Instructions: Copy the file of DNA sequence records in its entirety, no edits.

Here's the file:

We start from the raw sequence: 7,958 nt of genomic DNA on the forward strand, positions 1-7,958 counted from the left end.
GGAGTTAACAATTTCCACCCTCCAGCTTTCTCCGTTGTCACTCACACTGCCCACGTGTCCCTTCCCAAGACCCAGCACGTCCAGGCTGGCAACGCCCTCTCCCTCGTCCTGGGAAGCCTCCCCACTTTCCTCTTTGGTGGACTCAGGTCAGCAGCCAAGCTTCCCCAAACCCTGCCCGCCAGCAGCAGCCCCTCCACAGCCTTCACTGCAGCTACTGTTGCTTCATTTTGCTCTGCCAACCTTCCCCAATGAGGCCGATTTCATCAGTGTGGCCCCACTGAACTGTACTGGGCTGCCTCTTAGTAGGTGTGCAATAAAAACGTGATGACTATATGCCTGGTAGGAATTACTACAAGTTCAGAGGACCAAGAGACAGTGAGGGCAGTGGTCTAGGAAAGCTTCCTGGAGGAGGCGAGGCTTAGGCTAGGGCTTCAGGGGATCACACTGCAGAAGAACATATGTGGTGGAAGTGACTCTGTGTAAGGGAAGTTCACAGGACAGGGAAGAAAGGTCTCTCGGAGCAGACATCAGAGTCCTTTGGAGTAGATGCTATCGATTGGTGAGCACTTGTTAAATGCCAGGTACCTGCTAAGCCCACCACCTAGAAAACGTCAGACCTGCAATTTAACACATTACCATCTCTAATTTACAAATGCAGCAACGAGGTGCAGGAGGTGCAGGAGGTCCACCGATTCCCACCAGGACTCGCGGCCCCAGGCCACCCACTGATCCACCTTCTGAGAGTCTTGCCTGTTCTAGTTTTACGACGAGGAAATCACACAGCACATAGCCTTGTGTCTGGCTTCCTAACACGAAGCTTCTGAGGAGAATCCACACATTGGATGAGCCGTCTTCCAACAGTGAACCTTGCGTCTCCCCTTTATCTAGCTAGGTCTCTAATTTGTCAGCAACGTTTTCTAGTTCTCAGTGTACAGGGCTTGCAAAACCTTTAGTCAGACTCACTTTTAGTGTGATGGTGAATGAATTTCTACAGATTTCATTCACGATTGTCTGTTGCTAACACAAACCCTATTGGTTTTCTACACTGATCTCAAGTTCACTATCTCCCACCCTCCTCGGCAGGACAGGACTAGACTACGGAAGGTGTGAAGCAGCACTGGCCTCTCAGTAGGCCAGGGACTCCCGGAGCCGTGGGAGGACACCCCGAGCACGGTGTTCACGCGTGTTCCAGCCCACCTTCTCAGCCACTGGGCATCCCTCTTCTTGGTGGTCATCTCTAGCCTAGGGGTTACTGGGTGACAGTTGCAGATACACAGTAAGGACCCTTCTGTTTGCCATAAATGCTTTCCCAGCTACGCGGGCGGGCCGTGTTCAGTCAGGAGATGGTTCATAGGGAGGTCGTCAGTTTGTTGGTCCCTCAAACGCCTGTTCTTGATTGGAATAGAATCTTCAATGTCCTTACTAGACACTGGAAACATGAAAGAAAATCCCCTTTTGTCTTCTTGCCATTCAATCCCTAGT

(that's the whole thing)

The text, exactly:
We start from the raw sequence: 7,958 nt of genomic DNA on the forward strand, positions 1-7,958 counted from the left end.
GGAGTTAACAATTTCCACCCTCCAGCTTTCTCCGTTGTCACTCACACTGCCCACGTGTCCCTTCCCAAGACCCAGCACGTCCAGGCTGGCAACGCCCTCTCCCTCGTCCTGGGAAGCCTCCCCACTTTCCTCTTTGGTGGACTCAGGTCAGCAGCCAAGCTTCCCCAAACCCTGCCCGCCAGCAGCAGCCCCTCCACAGCCTTCACTGCAGCTACTGTTGCTTCATTTTGCTCTGCCAACCTTCCCCAATGAGGCCGATTTCATCAGTGTGGCCCCACTGAACTGTACTGGGCTGCCTCTTAGTAGGTGTGCAATAAAAACGTGATGACTATATGCCTGGTAGGAATTACTACAAGTTCAGAGGACCAAGAGACAGTGAGGGCAGTGGTCTAGGAAAGCTTCCTGGAGGAGGCGAGGCTTAGGCTAGGGCTTCAGGGGATCACACTGCAGAAGAACATATGTGGTGGAAGTGACTCTGTGTAAGGGAAGTTCACAGGACAGGGAAGAAAGGTCTCTCGGAGCAGACATCAGAGTCCTTTGGAGTAGATGCTATCGATTGGTGAGCACTTGTTAAATGCCAGGTACCTGCTAAGCCCACCACCTAGAAAACGTCAGACCTGCAATTTAACACATTACCATCTCTAATTTACAAATGCAGCAACGAGGTGCAGGAGGTGCAGGAGGTCCACCGATTCCCACCAGGACTCGCGGCCCCAGGCCACCCACTGATCCACCTTCTGAGAGTCTTGCCTGTTCTAGTTTTACGACGAGGAAATCACACAGCACATAGCCTTGTGTCTGGCTTCCTAACACGAAGCTTCTGAGGAGAATCCACACATTGGATGAGCCGTCTTCCAACAGTGAACCTTGCGTCTCCCCTTTATCTAGCTAGGTCTCTAATTTGTCAGCAACGTTTTCTAGTTCTCAGTGTACAGGGCTTGCAAAACCTTTAGTCAGACTCACTTTTAGTGTGATGGTGAATGAATTTCTACAGATTTCATTCACGATTGTCTGTTGCTAACACAAACCCTATTGGTTTTCTACACTGATCTCAAGTTCACTATCTCCCACCCTCCTCGGCAGGACAGGACTAGACTACGGAAGGTGTGAAGCAGCACTGGCCTCTCAGTAGGCCAGGGACTCCCGGAGCCGTGGGAGGACACCCCGAGCACGGTGTTCACGCGTGTTCCAGCCCACCTTCTCAGCCACTGGGCATCCCTCTTCTTGGTGGTCATCTCTAGCCTAGGGGTTACTGGGTGACAGTTGCAGATACACAGTAAGGACCCTTCTGTTTGCCATAAATGCTTTCCCAGCTACGCGGGCGGGCCGTGTTCAGTCAGGAGATGGTTCATAGGGAGGTCGTCAGTTTGTTGGTCCCTCAAACGCCTGTTCTTGATTGGAATAGAATCTTCAATGTCCTTACTAGACACTGGAAACATGAAAGAAAATCCCCTTTTGTCTTCTTGCCATTCAATCCCTAGT